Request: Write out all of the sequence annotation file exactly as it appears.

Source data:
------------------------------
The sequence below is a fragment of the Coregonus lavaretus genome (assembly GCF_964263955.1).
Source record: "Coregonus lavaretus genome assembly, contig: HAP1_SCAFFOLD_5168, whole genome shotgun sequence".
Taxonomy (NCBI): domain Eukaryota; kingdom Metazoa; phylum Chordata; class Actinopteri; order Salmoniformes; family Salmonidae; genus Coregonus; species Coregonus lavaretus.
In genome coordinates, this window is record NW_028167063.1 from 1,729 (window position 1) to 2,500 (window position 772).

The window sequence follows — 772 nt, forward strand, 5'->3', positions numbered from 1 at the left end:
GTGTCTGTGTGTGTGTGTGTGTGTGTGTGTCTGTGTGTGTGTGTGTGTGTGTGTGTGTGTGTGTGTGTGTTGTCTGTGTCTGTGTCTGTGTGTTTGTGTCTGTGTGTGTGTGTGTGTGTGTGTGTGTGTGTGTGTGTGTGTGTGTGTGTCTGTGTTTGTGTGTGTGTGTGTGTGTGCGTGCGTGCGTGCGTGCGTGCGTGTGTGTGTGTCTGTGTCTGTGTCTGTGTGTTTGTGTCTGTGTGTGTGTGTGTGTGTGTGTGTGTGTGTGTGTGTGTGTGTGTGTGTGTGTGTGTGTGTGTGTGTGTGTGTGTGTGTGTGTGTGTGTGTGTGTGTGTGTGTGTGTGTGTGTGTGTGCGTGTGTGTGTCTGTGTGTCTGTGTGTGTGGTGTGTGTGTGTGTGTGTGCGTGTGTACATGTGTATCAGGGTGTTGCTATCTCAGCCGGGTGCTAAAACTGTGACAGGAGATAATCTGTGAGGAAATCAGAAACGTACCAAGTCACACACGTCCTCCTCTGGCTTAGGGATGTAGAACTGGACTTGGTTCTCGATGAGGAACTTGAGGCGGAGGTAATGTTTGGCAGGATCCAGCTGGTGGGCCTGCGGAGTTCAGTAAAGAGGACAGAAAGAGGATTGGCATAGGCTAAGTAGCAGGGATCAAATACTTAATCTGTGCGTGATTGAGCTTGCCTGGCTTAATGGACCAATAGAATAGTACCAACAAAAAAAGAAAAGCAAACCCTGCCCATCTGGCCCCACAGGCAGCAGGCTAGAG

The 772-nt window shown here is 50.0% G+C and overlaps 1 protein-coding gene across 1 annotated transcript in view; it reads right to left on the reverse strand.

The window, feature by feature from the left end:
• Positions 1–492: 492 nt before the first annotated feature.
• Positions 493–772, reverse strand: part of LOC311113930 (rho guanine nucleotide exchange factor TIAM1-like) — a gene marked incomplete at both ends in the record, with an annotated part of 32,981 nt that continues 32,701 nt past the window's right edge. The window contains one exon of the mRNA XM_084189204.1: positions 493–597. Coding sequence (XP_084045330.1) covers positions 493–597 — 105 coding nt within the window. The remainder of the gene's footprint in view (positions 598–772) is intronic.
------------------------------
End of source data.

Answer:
The sequence below is a fragment of the Coregonus lavaretus genome (assembly GCF_964263955.1).
Source record: "Coregonus lavaretus genome assembly, contig: HAP1_SCAFFOLD_5168, whole genome shotgun sequence".
Taxonomy (NCBI): domain Eukaryota; kingdom Metazoa; phylum Chordata; class Actinopteri; order Salmoniformes; family Salmonidae; genus Coregonus; species Coregonus lavaretus.
In genome coordinates, this window is record NW_028167063.1 from 1,729 (window position 1) to 2,500 (window position 772).

The window sequence follows — 772 nt, forward strand, 5'->3', positions numbered from 1 at the left end:
GTGTCTGTGTGTGTGTGTGTGTGTGTGTGTCTGTGTGTGTGTGTGTGTGTGTGTGTGTGTGTGTGTGTGTTGTCTGTGTCTGTGTCTGTGTGTTTGTGTCTGTGTGTGTGTGTGTGTGTGTGTGTGTGTGTGTGTGTGTGTGTGTGTGTCTGTGTTTGTGTGTGTGTGTGTGTGTGCGTGCGTGCGTGCGTGCGTGCGTGTGTGTGTGTCTGTGTCTGTGTCTGTGTGTTTGTGTCTGTGTGTGTGTGTGTGTGTGTGTGTGTGTGTGTGTGTGTGTGTGTGTGTGTGTGTGTGTGTGTGTGTGTGTGTGTGTGTGTGTGTGTGTGTGTGTGTGTGTGTGTGTGTGTGTGTGTGCGTGTGTGTGTCTGTGTGTCTGTGTGTGTGGTGTGTGTGTGTGTGTGTGCGTGTGTACATGTGTATCAGGGTGTTGCTATCTCAGCCGGGTGCTAAAACTGTGACAGGAGATAATCTGTGAGGAAATCAGAAACGTACCAAGTCACACACGTCCTCCTCTGGCTTAGGGATGTAGAACTGGACTTGGTTCTCGATGAGGAACTTGAGGCGGAGGTAATGTTTGGCAGGATCCAGCTGGTGGGCCTGCGGAGTTCAGTAAAGAGGACAGAAAGAGGATTGGCATAGGCTAAGTAGCAGGGATCAAATACTTAATCTGTGCGTGATTGAGCTTGCCTGGCTTAATGGACCAATAGAATAGTACCAACAAAAAAAGAAAAGCAAACCCTGCCCATCTGGCCCCACAGGCAGCAGGCTAGAG

The 772-nt window shown here is 50.0% G+C and overlaps 1 protein-coding gene across 1 annotated transcript in view; it reads right to left on the reverse strand.

The window, feature by feature from the left end:
• Positions 1–492: 492 nt before the first annotated feature.
• Positions 493–772, reverse strand: part of LOC311113930 (rho guanine nucleotide exchange factor TIAM1-like) — a gene marked incomplete at both ends in the record, with an annotated part of 32,981 nt that continues 32,701 nt past the window's right edge. The window contains one exon of the mRNA XM_084189204.1: positions 493–597. Coding sequence (XP_084045330.1) covers positions 493–597 — 105 coding nt within the window. The remainder of the gene's footprint in view (positions 598–772) is intronic.